I need to admit something. I am addicted to potatoes. Potatoes, in any form, give me life. I’m a potato chip fiend, I’ll consume all the mashed potatoes even after my fourth helping, I can dine happily on fries alone. There is no potato I won’t embrace with love.
Of course, you know from previous posts that I’m also super into cheese. Given these facts, you’ll easily be able to guess where I stand on pierogi (my Ukrainian Mother-in-law has taught me that spelling)… I love them.
Before becoming vegan, one of my favourite lazy dinners was to place an order through some food delivery service for perogies from The Saucy Pierogi in Toronto (which is, unfortunately, closed down permanently). I have not had vegan pierogi since starting this vegan journey until I made them myself, because I simply could NOT stand never having them again.
To be totally candid, vegan pierogi were one of the very first vegan recipes I tackled, and I cannot — for the life of me — remember how I filled them. I do remember that I made them with store-bought (and non-organic) dumpling wrappers, and topped them with an unimpressive white bean “cheese” sauce. I have learned since then.
This time, I have discovered the recipe for the most perfect vegan pierogi, and they’re potato-y and cheese-y, and OH SO GOOD.
If you’ve ever made pierogi, you will know that they are slightly labour intensive. Somehow that doesn’t bother me much these days. The dough is the easiest dough I’ve ever made, and so quickly made. Likewise, the filling is fairly mindless. So the whole activity feels like much less work than it appears to be once you have a mountain of pierogi ready to consume.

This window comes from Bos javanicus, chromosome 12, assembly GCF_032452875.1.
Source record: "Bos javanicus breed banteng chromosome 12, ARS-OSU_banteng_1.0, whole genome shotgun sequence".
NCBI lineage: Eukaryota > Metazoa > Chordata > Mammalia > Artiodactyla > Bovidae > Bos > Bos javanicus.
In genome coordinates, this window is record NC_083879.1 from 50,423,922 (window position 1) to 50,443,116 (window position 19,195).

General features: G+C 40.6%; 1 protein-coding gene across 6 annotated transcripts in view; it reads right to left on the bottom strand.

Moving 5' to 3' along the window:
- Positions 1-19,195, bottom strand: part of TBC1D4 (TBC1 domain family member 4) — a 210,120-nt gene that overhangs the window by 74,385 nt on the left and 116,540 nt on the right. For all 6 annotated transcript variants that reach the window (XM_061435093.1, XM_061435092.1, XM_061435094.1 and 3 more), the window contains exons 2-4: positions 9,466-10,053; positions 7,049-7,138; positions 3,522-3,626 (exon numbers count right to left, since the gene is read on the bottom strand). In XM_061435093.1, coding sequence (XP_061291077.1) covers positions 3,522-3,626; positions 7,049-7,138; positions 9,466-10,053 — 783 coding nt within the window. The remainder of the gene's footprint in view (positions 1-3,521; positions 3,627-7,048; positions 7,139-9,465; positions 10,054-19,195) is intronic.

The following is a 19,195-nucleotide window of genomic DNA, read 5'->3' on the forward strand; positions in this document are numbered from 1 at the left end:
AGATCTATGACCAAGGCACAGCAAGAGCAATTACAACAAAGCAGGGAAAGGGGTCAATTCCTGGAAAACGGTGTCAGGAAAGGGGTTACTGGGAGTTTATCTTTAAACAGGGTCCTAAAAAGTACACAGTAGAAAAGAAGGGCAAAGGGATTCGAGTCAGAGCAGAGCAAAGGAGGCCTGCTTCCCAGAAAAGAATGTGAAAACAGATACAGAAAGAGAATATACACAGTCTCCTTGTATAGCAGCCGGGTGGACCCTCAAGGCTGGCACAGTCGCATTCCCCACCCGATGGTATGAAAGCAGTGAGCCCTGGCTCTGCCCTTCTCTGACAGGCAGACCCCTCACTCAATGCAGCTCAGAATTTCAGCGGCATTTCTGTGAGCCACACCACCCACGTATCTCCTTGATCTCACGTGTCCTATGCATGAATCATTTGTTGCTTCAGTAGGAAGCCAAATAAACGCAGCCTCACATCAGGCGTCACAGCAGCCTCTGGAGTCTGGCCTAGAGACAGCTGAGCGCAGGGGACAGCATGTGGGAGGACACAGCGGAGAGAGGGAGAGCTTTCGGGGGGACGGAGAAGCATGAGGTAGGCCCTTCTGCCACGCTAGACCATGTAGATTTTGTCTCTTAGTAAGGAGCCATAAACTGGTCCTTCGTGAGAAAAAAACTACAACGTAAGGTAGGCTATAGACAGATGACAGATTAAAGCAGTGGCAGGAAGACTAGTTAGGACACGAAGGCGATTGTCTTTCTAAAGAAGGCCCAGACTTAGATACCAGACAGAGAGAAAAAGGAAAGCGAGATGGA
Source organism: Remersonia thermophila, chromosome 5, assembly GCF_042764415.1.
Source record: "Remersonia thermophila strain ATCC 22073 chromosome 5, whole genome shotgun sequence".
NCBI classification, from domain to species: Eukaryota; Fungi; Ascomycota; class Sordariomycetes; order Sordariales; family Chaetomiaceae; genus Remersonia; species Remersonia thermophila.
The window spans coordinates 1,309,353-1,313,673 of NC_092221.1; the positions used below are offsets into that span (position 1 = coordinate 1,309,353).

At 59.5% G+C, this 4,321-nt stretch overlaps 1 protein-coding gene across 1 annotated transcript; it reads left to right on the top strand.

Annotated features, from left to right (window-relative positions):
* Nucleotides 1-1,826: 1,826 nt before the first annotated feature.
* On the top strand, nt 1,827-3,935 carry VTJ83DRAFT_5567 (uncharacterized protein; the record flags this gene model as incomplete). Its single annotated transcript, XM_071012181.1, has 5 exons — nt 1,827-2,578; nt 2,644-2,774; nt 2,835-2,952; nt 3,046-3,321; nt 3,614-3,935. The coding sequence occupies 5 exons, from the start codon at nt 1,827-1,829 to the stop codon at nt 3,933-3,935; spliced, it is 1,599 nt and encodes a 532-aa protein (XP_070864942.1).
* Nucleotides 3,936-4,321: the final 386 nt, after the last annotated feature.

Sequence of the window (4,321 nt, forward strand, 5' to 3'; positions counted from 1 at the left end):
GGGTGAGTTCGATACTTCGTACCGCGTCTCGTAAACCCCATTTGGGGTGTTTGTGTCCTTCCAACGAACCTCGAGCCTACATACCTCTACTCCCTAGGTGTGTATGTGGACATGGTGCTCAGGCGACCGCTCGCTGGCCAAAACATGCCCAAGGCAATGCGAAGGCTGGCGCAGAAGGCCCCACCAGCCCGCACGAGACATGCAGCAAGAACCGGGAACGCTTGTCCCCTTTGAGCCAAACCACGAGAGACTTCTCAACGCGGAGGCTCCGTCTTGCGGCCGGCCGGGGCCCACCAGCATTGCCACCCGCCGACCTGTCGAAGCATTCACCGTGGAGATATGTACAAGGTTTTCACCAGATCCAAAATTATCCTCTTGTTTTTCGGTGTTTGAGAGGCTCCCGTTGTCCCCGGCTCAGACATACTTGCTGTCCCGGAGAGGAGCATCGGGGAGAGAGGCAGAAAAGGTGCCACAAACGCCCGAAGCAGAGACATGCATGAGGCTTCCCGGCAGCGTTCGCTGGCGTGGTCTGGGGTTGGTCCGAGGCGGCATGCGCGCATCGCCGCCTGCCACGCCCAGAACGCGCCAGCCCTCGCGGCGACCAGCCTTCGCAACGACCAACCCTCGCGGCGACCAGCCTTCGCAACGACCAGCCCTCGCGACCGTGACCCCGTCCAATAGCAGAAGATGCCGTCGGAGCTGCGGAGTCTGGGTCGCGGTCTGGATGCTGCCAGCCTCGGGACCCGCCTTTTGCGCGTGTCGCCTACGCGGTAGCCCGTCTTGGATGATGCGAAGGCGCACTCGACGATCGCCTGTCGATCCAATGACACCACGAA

The dough recipe, I got from Genius Kitchen. Don’t look for another. This is the most perfect dough recipe and I want to make a billion things with it (ravioli, tortellini, more perogies…). Even if you’re not vegan, save the egg, and make this dough.
For the filling, I used mashed potatoes (mashed with only salt, pepper, and onion powder — no butter or milk), and my own Sharp Vegan Cheese recipe, modified slightly to include a tsp of miso instead of artichoke, and 1/2 tsp less salt. I mixed the filling up together, taste tested it, and filled my lovely rounds of dough.
Once the pierogi are formed, you must boil them in a pot of salted water and remove shortly after the pierogi float to the surface. My preference is to eat them just boiled, but you can also fry them in oil after this point. Serve with vegan sour cream, green onions, and apple sauce. Delish!